Today, Kidsdata introduces a brand-new topic to our site, Childhood Adversity and Resilience. The release today coincides with the opening of the Conference on Adverse Childhood Experiences in San Francisco.
The new suite of data complements other Kidsdata topics such as Child Abuse and Neglect, Intimate Partner Violence, and Family Income and Poverty. It includes 56 indicators about the prevalence of adversity and resiliency among California’s children, among mothers of infants reflecting on their childhood, and, exclusive to Kidsdata, among California adults with children living in their homes reflecting on their childhood.
Specific childhood adversity indicators give us a picture of the prevalence of physical, sexual, and verbal abuse inflicted on California children, and exposure to violence, substance abuse, and mental illness. Kidsdata’s release today also includes data on child resiliency, or the ability to mitigate the effects of childhood trauma.
Childhood adversity, sometimes referred to as Adverse Childhood Experiences (ACEs), has come to be seen as an urgent public health crisis. The higher number of traumatic events a child experiences, the more long-lasting impacts those events may have on the child’s physical, mental, and emotional health. These events often lead to serious complications in adulthood, such as chronic diseases, substance abuse, and depression.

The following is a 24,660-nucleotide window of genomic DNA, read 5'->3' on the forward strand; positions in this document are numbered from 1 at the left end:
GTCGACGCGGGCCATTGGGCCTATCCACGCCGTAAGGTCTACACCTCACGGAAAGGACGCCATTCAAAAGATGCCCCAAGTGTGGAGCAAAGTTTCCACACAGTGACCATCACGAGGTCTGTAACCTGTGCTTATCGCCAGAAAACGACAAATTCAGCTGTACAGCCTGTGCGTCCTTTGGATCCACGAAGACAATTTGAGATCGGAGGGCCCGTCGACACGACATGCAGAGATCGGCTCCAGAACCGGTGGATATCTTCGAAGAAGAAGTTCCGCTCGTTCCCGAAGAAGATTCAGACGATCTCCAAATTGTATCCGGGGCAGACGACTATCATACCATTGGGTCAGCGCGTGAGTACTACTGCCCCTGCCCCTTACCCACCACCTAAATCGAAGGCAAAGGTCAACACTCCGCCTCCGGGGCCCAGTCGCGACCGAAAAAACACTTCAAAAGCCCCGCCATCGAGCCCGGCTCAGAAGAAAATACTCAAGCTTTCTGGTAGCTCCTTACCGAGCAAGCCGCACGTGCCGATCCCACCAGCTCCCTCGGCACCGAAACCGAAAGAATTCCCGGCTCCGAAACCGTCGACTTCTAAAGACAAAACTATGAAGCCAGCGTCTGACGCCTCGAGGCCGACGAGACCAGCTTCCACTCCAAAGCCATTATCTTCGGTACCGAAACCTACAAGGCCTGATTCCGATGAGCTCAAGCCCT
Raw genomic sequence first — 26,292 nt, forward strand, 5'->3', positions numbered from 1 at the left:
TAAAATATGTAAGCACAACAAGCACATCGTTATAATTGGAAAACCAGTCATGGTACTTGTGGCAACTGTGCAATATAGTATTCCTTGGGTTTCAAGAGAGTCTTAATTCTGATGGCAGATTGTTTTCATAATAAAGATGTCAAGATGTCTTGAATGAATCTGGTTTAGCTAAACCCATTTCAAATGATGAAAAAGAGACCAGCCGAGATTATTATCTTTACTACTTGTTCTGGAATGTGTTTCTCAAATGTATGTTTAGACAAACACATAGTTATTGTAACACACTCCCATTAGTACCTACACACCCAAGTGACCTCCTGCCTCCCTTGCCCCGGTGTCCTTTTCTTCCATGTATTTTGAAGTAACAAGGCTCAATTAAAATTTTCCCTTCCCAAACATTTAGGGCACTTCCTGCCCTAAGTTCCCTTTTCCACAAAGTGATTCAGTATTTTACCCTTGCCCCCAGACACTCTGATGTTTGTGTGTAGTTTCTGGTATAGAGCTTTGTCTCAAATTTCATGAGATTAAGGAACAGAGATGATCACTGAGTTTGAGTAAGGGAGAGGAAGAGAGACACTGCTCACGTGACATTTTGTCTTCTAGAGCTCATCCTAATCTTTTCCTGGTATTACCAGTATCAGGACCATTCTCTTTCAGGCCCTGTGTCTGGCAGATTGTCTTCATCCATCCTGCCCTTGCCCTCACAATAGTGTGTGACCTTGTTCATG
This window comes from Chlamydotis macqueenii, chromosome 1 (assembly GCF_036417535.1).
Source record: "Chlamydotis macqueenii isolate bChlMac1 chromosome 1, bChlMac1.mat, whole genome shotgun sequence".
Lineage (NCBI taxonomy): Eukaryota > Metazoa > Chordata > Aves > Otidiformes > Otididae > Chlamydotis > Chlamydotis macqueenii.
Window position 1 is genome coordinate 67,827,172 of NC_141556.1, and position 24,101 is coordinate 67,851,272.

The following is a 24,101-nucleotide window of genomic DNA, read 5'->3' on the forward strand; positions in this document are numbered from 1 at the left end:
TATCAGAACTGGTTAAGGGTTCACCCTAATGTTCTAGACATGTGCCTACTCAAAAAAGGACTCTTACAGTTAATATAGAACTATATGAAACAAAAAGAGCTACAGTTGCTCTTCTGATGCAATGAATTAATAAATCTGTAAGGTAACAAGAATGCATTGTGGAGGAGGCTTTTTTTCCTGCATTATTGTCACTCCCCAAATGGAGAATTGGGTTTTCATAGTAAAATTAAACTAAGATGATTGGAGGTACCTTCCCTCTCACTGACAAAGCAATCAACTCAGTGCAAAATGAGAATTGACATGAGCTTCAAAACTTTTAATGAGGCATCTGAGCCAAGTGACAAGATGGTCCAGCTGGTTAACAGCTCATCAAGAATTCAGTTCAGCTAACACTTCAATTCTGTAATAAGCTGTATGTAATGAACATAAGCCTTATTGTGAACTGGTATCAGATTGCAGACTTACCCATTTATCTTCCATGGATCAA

California-specific data were compiled from the National Survey of Children’s Health, the Maternal and Infant Health Assessment, and the Behavioral Risk Factor Surveillance System.
This new topic was made possible by a partnership between Kidsdata and the California Essentials for Childhood Initiative and its Shared Data and Outcomes Workgroup, as well as numerous organizations that provided data: Public Health Institute’s Survey Research Group, the California Department of Public Health’s Maternal, Child and Adolescent Health Program, the University of California, San Francisco’s Center on Social Disparities in Health, and the Child and Adolescent Health Measurement Initiative.
Today’s data release helps policymakers, researchers, social workers, and practitioners identify opportunities to prevent childhood trauma, allay its effects, and develop better community support systems that promote resiliency. While California has made strides in these areas, continued efforts are needed to ensure that all children thrive and reach their full potential.
Like all data on Kidsdata, the new Childhood Adversity and Resilience indicators can be easily customized, visualized, shared, and in many cases, drilled down to county level data.
Posted by kidsdata.org